Friday, February 01, 2008

Hardrock mining bill Senate hearing

There wasn't much local press coverage of last week's U.S. Senate hearing on the hardrock mining bill, so here's a summary prepared by the AGI Government Affairs Program:

Hardrock Mining Law Reform Receives a Senate Hearing
Last year the House passed a hardrock mining law reform bill (H.R. 2262) that would impose 8 percent royalties on the gross returns on minerals from new claims and a 4 percent royalty on existing claims with part of these proceeds marked for cleanup of thousands of abandoned mines across the country. The measure would also grant federal and state authorities more control over where hardrock mining can be conducted.

On January 24, 2008 the Senate Energy and Natural Resources Committee held a hearing on hardrock mining reform and asked a bevy of diverse witnesses about the pros and cons of the House bill and what the Senate Committee should consider in any Senate legislation. William Cobb of the National Mining Association called the added controls on mining an undue regulatory burden. Mike Dombeck of Trout Unlimited and a former head of both the U.S. Forest Service and the Bureau of Land Management indicated that land managers have little say over mining sites compared to oil and natural gas developments and this lack of oversight needs to be fixed. James Otto an independent consultant favored a gross royalty over a net-proceeds royalty but noted that an 8 percent royalty would be the highest in the world.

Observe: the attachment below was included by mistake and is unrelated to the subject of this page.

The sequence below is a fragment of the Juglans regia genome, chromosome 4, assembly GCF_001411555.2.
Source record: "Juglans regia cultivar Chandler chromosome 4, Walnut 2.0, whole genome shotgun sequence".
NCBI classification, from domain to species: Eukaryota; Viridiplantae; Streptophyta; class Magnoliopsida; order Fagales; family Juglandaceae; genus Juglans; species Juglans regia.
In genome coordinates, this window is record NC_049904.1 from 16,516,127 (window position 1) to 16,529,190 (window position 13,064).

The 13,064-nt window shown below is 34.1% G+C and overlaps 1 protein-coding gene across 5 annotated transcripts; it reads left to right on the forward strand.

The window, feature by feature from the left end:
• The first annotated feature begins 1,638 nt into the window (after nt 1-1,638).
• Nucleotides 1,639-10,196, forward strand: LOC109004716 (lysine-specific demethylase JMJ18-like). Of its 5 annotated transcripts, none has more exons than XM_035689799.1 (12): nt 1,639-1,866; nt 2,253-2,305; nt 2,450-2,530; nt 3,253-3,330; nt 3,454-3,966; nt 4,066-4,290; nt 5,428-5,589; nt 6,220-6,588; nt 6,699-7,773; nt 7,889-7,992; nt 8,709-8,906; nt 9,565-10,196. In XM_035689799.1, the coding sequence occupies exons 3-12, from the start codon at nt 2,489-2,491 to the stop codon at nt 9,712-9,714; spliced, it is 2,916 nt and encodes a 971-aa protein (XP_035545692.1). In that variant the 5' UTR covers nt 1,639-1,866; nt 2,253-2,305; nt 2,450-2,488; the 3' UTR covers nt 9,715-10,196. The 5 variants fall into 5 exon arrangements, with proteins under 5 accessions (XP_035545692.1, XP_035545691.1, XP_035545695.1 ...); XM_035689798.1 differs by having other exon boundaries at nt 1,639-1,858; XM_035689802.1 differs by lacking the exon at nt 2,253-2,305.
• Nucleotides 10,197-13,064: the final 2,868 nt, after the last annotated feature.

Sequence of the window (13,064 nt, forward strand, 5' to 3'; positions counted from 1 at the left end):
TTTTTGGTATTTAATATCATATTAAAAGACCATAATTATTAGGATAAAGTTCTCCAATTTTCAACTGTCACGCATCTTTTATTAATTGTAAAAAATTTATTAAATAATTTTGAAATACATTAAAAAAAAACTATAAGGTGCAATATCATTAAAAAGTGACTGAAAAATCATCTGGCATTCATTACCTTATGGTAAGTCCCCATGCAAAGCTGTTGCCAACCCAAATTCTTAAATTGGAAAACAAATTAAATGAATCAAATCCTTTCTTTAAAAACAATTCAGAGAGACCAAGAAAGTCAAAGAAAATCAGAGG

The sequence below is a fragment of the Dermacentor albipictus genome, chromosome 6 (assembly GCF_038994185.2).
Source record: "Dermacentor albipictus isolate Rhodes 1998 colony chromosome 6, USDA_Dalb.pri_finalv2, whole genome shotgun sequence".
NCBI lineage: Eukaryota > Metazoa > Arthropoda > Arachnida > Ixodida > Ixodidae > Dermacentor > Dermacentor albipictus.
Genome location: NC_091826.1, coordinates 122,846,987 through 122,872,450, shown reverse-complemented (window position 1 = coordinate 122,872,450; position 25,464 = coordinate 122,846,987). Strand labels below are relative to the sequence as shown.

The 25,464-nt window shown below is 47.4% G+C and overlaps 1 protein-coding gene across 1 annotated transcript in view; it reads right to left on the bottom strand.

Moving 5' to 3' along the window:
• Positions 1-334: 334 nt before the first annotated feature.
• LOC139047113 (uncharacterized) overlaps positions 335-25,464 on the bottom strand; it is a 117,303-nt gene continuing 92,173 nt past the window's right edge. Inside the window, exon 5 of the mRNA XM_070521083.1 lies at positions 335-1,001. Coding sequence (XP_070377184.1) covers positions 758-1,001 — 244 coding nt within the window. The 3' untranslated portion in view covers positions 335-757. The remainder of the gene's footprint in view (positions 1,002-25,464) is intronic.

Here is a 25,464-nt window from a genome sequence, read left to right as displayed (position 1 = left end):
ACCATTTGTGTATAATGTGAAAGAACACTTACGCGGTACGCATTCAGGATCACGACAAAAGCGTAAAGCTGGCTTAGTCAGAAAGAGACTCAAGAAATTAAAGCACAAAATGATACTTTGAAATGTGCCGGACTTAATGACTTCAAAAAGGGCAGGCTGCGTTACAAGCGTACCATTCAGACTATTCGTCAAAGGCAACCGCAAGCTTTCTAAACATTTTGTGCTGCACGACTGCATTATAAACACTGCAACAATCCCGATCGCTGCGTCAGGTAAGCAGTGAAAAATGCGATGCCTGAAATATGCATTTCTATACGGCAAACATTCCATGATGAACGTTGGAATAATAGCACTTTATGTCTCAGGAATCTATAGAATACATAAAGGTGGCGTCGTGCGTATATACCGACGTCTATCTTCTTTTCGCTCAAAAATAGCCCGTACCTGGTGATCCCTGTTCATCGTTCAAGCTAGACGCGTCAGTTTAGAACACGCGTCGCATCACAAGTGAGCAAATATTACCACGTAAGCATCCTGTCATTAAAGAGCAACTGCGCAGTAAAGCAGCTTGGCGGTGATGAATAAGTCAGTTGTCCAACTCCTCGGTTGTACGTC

Senator Pete Domenici (R-NM) called for the Senate to consider drafting a completely new bill versus compromising on the House bill. Chairman Jeff Bingaman (D-NM) and Senator Lisa Murkowski (R-AK) thought that more analysis of the royalty structure was needed before deciding on any numbers.

Discussions about hardrock mining reform are likely to continue in both chambers, however, it is unclear whether the Senate will draft their own bill or consider revisions to the House bill. Input from stakeholders to the Senate Energy and Natural Resources Committee and the House Natural Resources Committee would probably be of value throughout the year even if legislation is not finalized.

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